‘Photographing is essentially an act of non-intervention,’ writes Susan Sontag in her magnificent On Photography (1977), ‘[though] the act of photographing is more than passive observing.’
Sontag is relaying here that while photography necessarily detaches any interaction or meddling with the subject (if recording something as it appears in nature or, for want of any other word ‘reality’), it cannot be seen as just that: recording. In the framing up of any given subject, you lose any claim to objectivity.
I would argue that in holding the camera at arm’s length, with no idea of what the frame is, or what the light is like, or whether you and your mates are even in the damn picture, the ‘fridge shot’ and, to an extent, the original smartphone selfie (before front-facing cameras, introduced to Apple devices with 2010’s iPhone 4 – yep, only five years ago), are more in line with the former definition. This is mainly due to the fact that the artist’s control over the artefact is limited, both physically and in terms of the relinquishing of some of the act to the technology itself.
The ‘distancing’ that comes into play with the selfie stick is an attempt to control the entirety of the act of taking selfies which, in some small way, detracts from the entire philosophy and purpose of the selfie.
Yet another, this time thoroughly thought-out, reason to detest the selfie stick.
I booted up Call of Duty 4: Modern Warfare lastnight, for the first time since its release. I remember enjoying playing through the single-player campaign (I’ve never been much for online multiplayer) way back in 2007, and being staggered at some of the visuals, even with it running at lowest settings on my old Toshiba laptop. The reason I’m playing through it again is for inclusion in the published version of my PhD thesis.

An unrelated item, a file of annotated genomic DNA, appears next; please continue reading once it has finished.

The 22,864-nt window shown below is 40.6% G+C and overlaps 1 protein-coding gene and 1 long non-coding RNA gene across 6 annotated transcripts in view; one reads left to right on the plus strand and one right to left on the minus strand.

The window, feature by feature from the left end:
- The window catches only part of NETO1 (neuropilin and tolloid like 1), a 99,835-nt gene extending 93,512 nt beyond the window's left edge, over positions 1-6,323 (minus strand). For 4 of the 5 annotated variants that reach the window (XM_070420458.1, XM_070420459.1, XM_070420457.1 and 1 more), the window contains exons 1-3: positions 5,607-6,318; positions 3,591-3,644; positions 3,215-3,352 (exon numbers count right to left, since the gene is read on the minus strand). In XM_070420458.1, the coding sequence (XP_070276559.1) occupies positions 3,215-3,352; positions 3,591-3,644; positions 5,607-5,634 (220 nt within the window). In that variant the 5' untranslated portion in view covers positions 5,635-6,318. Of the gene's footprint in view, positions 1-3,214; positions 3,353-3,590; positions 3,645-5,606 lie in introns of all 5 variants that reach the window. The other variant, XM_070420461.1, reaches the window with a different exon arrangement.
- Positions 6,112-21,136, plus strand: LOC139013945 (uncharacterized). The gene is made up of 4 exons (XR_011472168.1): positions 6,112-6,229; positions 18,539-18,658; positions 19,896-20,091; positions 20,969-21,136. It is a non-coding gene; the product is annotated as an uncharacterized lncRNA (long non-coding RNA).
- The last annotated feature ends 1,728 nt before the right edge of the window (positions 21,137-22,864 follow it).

Eight years later, the opening chapters of the game really hold up from a visual point of view. Yes, games have come a long way, but the sheer rollicking action of the training sections and cargo ship prologue mask some of the less crisp edges and other visual shortcomings.
Hilariously, though, the game is really bad. It tries to do so much in such a short span of time (rough play-through, from memory, was under ten hours?), and in so doing draws on every cliche of Anglo-American foreign policy for the last hundred years. This, however, makes it perfect for my thesis.
The first key element is the ‘othering’ of all races, nationalities, religions and genders. You’re safe if you’re white, American, Christian, and male. But even the British — one of whom the player controls for a significant part of the game — are heavily caricatured and stereotyped. The first words out of your superior’s mouth are ‘What kind of a name is Soap, eh? How’d a muppet like you pass selection?’
The antagonists of the game are… Arabs? Russians? Hell, throw in the North Koreans and the Chinese and everyone’s covered.
The primary antagonist is a fellow named Khaled al-Asad, who leads a separatist group in an unnamed pan-Middle Eastern country. Naturally, said country is rich in resources, hence the international interest. The player is introduced to al-Asad while the camera is situated inside the head of the President. As the President, you’re driven through the streets of an anonymous city, and every stereotype is there: people being shot, people shooting, people running, children playing soccer, a firing squad executing civilians, helicopters and jets flying overhead, wild dogs chasing random people. You arrive at a public space, where al-Asad is finishing a rallying speech to the separatists. He calmly wanders over, levels a gun at your face, and pulls the trigger.
The gross over-generalisation of these early parts of the game is deplorable, but you can’t deny the compelling spectacle. I certainly can’t deny I’d like to get back into the game right now.